By Mike Augustyniak

MINNEAPOLIS (WCCO) — Some race-car drivers describe their job as “go fast and turn left.”

One Twin Cities pilot will be using the same strategy in next week’s National Championship Air Races. Only, he’ll be going a lot faster.

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I met up with that pilot as the airplane known as Sawbones was about to take flight for the air races in Reno, Nev.

“The owner is an orthopedic surgeon, so that’s where the name of the airplane came from,” Curt Brown said.

With a resume that includes commercial airline pilot, Air Force pilot, and Space Shuttle commander, you might expect that Brown would race a 1949 fighter plane for fun.

“Aircraft from this era you have to actually fly,” he said, comparing the British-made Hawker Sea Fury to modern aircraft, which often feature autopilot.

“The neat thing about these aircraft is a huge propeller — 13-foot, 6-inch diameter propeller — 3,000 horsepower, and the noise…I can’t say noise… the music that it makes when you’re taking off and flying is unbelievable,” he said.

A team of 11 has been prepping Sawbones at Anoka County Airport in Blaine for weeks, and Brown’s wife will be on the radio helping him from the ground on race day.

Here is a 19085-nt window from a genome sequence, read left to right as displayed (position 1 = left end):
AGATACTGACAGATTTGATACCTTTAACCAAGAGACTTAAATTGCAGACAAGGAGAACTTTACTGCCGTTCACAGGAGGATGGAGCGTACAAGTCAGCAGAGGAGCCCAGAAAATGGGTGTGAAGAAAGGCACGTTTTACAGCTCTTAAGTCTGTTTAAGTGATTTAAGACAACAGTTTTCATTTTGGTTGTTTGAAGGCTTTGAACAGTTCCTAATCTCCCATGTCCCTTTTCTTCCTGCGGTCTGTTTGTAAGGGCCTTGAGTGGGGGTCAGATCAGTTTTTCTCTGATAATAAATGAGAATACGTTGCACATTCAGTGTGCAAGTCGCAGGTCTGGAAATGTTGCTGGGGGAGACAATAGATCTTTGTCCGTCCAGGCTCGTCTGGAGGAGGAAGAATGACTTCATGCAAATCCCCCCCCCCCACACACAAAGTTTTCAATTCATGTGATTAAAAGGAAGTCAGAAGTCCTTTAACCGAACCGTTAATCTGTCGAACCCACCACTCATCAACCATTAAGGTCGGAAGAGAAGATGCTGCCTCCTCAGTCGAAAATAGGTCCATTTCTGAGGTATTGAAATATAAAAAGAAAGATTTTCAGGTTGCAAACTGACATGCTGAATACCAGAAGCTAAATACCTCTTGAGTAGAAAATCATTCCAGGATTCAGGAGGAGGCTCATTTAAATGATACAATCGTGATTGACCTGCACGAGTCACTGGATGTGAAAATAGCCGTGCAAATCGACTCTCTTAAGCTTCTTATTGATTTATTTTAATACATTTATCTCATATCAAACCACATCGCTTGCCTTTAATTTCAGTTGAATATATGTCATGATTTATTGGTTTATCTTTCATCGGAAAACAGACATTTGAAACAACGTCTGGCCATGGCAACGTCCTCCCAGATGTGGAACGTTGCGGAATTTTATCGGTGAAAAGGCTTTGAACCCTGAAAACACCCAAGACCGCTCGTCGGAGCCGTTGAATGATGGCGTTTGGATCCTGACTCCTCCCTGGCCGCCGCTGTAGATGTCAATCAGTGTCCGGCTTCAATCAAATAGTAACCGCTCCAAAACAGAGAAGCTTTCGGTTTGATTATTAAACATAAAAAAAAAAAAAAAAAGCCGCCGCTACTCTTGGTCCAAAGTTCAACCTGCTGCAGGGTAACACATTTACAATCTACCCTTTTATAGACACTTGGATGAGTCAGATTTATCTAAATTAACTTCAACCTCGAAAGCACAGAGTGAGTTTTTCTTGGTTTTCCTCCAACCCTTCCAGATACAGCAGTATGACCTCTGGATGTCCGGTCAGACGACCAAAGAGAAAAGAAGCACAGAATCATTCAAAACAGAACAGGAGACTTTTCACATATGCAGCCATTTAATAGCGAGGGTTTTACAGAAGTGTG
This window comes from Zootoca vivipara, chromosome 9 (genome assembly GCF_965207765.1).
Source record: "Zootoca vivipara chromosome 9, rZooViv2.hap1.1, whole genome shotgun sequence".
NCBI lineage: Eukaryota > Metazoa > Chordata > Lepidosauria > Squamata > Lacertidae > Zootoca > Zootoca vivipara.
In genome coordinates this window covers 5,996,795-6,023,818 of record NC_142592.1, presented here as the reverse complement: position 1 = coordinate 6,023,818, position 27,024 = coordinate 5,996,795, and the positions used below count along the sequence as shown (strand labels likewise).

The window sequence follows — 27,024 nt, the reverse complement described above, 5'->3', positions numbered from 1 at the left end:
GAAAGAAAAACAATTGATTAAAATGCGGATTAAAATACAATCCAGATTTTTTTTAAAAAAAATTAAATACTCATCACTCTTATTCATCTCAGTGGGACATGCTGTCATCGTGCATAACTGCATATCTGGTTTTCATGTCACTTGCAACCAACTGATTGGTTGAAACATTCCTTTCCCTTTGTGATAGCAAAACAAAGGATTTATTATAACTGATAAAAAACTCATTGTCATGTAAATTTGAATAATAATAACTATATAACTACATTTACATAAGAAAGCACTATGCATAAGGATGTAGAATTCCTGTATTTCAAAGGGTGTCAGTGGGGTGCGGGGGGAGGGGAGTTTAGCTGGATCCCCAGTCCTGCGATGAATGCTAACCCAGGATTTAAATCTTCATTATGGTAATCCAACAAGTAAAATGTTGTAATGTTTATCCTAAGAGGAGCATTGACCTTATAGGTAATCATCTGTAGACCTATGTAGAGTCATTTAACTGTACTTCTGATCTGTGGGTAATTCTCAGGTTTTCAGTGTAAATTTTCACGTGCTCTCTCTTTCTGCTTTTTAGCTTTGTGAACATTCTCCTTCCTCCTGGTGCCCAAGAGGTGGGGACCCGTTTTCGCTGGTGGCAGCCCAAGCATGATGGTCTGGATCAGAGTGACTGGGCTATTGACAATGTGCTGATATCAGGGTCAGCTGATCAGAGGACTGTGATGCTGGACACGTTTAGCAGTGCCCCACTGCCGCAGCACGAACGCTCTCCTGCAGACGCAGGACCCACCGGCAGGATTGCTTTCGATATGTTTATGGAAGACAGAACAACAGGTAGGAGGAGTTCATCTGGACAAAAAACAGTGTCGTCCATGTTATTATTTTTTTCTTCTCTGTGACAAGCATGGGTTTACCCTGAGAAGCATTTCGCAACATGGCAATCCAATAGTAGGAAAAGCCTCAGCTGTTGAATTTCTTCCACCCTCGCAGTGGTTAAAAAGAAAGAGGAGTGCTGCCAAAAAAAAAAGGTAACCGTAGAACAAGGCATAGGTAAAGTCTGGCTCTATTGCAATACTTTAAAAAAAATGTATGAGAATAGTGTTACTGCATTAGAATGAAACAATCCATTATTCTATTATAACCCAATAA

Private investors and corporate sponsors are the wind beneath their wings.

“We can fly low, fly fast, and we fly around other aircraft during a race…obviously trying to pass ’em,” Brown said.

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Between six and nine planes race at the same time around a 9-mile loop in the sky, so pilots need to be military-precise.

“There [are] altitude limits: The bottom of the course is 50 feet above the ground, the top of the course is 250 feet above the ground,” Brown said. “And we’re doing it between 430 and 500 miles an hour.”

When I mentioned that it sounds dangerous, Brown added, modestly, “It’s not without risk.”

From its start in 1964 and up until 2011, there had never been an injury at the National Air Races. That year a major crash killed a pilot and spectators, bringing about rule changes to make the course safer.

But it’s still risky, and engines can still fail.

“You glide down, and that’s where I think I have the advantage as a shuttle pilot — we land without engines all the time!”

Flight in machines such as a Hawker Sea Fury is rare as it is beautiful.

And yet, as you might expect, Brown’s favorite part of the job isn’t the view, it’s “winning.”

Last year, Sawbones finished fourth in the world in the unlimited class.

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This year’s Reno Air Races are next Wednesday through Sunday, and you can follow their progress online.

Mike Augustyniak